Fixing one of tech’s most inhumane jobs is not an enviable task.
Moderators have to dig through some of the darkest content humanity has to offer — and the work is often traumatizing. But AI moderation isn’t quite up to snuff either, which means humans are an unfortunate necessity.
But in a new report, NYU professor Paul M. Barrett has a few ideas for revamping the industry — starting with one big one. Instead of outsourcing content moderators, he argues, companies like Facebook need to bring them on as full-time workers.
How content moderation went so wrong
Big tech companies currently “marginalize the people who do content moderation” to give themselves “plausible deniability” over content failures, according to the report.
Facebook’s content moderators are often subcontractors. Many worked for a company called Cognizant, earning salaries as low as ~$28k and receiving few health benefits. (Last October, Cognizant left the business.)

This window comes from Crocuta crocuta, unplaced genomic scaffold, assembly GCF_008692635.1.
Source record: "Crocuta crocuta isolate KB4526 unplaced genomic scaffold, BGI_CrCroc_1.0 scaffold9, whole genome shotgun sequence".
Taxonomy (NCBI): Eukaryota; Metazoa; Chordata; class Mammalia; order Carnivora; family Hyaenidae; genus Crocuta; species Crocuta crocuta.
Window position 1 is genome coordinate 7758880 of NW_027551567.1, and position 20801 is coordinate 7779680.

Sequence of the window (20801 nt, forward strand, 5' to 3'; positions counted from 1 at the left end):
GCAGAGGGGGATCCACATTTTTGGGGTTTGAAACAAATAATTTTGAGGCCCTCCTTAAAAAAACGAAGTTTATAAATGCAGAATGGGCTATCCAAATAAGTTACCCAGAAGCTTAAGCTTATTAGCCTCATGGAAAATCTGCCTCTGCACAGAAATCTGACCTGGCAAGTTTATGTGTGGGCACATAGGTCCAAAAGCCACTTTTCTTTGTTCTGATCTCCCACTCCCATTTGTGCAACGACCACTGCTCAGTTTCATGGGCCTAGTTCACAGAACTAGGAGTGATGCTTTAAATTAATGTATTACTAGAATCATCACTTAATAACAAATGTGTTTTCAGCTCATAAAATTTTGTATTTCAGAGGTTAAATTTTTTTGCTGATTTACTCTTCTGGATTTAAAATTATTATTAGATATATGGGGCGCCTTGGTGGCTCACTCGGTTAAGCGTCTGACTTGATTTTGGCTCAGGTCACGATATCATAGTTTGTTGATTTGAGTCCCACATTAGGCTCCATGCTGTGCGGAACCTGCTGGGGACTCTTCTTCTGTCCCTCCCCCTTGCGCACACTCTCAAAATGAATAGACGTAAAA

After a string of moderators received PTSD diagnoses, they sued Facebook — and last month, the company agreed to shell out $52m to 11,250 of its moderators.
But moderators say they are blocked from “voicing concerns and contributing to the public discussion.” A group of moderators on Monday expressed solidarity with virtual walkouts at Facebook, writing, “We would walk out with you — if Facebook would allow it.”
The new moderation action plan
Here are a few more of Barrett’s prescriptions:
- Double the number of human moderators. Moderators will be able to rotate shifts more often and overall view less terrifying content.
- Put moderation teams in every country. Moderators trained in local languages and politics are best suited to sleuth out inappropriate posts.
- Give moderators more mental health support. Trauma counseling is urgently needed — but most have a tricky time getting it.